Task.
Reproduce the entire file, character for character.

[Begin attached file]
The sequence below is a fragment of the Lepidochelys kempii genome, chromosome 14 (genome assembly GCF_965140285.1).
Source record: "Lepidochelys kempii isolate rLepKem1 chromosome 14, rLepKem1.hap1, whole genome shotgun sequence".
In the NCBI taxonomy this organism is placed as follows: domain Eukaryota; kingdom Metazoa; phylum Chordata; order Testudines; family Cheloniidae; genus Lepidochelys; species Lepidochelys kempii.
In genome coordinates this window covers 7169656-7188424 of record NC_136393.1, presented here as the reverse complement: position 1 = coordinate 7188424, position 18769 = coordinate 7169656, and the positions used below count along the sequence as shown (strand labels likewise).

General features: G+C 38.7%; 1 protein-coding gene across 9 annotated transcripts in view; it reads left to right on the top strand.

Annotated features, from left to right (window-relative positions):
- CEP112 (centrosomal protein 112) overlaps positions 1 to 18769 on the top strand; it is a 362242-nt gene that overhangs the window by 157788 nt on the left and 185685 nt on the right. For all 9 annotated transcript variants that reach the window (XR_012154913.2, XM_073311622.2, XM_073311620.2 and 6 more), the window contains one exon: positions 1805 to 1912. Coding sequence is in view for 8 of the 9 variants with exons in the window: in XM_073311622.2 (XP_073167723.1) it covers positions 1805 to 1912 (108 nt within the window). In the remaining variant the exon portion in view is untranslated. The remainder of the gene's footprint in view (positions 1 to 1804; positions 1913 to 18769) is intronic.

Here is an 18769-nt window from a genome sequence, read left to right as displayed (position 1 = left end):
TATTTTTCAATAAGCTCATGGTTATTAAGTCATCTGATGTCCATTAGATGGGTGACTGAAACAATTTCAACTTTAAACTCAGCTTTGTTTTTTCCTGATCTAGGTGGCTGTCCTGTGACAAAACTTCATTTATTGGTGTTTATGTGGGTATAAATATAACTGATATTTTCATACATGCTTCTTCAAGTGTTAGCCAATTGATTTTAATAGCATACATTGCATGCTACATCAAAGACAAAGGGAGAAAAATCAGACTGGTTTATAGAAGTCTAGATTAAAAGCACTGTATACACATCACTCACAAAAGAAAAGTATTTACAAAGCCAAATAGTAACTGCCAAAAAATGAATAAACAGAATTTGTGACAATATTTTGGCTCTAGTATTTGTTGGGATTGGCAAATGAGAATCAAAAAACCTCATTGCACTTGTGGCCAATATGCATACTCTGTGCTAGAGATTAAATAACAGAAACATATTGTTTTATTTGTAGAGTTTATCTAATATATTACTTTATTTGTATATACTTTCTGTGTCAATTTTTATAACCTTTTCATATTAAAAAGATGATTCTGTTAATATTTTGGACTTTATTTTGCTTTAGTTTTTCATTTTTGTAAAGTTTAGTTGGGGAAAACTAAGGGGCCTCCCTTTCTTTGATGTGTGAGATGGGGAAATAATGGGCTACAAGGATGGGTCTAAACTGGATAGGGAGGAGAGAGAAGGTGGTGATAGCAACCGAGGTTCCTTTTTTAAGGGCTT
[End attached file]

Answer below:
The sequence below is a fragment of the Lepidochelys kempii genome, chromosome 14 (genome assembly GCF_965140285.1).
Source record: "Lepidochelys kempii isolate rLepKem1 chromosome 14, rLepKem1.hap1, whole genome shotgun sequence".
In the NCBI taxonomy this organism is placed as follows: domain Eukaryota; kingdom Metazoa; phylum Chordata; order Testudines; family Cheloniidae; genus Lepidochelys; species Lepidochelys kempii.
In genome coordinates this window covers 7169656-7188424 of record NC_136393.1, presented here as the reverse complement: position 1 = coordinate 7188424, position 18769 = coordinate 7169656, and the positions used below count along the sequence as shown (strand labels likewise).

General features: G+C 38.7%; 1 protein-coding gene across 9 annotated transcripts in view; it reads left to right on the top strand.

Annotated features, from left to right (window-relative positions):
- CEP112 (centrosomal protein 112) overlaps positions 1 to 18769 on the top strand; it is a 362242-nt gene that overhangs the window by 157788 nt on the left and 185685 nt on the right. For all 9 annotated transcript variants that reach the window (XR_012154913.2, XM_073311622.2, XM_073311620.2 and 6 more), the window contains one exon: positions 1805 to 1912. Coding sequence is in view for 8 of the 9 variants with exons in the window: in XM_073311622.2 (XP_073167723.1) it covers positions 1805 to 1912 (108 nt within the window). In the remaining variant the exon portion in view is untranslated. The remainder of the gene's footprint in view (positions 1 to 1804; positions 1913 to 18769) is intronic.

Here is an 18769-nt window from a genome sequence, read left to right as displayed (position 1 = left end):
TATTTTTCAATAAGCTCATGGTTATTAAGTCATCTGATGTCCATTAGATGGGTGACTGAAACAATTTCAACTTTAAACTCAGCTTTGTTTTTTCCTGATCTAGGTGGCTGTCCTGTGACAAAACTTCATTTATTGGTGTTTATGTGGGTATAAATATAACTGATATTTTCATACATGCTTCTTCAAGTGTTAGCCAATTGATTTTAATAGCATACATTGCATGCTACATCAAAGACAAAGGGAGAAAAATCAGACTGGTTTATAGAAGTCTAGATTAAAAGCACTGTATACACATCACTCACAAAAGAAAAGTATTTACAAAGCCAAATAGTAACTGCCAAAAAATGAATAAACAGAATTTGTGACAATATTTTGGCTCTAGTATTTGTTGGGATTGGCAAATGAGAATCAAAAAACCTCATTGCACTTGTGGCCAATATGCATACTCTGTGCTAGAGATTAAATAACAGAAACATATTGTTTTATTTGTAGAGTTTATCTAATATATTACTTTATTTGTATATACTTTCTGTGTCAATTTTTATAACCTTTTCATATTAAAAAGATGATTCTGTTAATATTTTGGACTTTATTTTGCTTTAGTTTTTCATTTTTGTAAAGTTTAGTTGGGGAAAACTAAGGGGCCTCCCTTTCTTTGATGTGTGAGATGGGGAAATAATGGGCTACAAGGATGGGTCTAAACTGGATAGGGAGGAGAGAGAAGGTGGTGATAGCAACCGAGGTTCCTTTTTTAAGGGCTT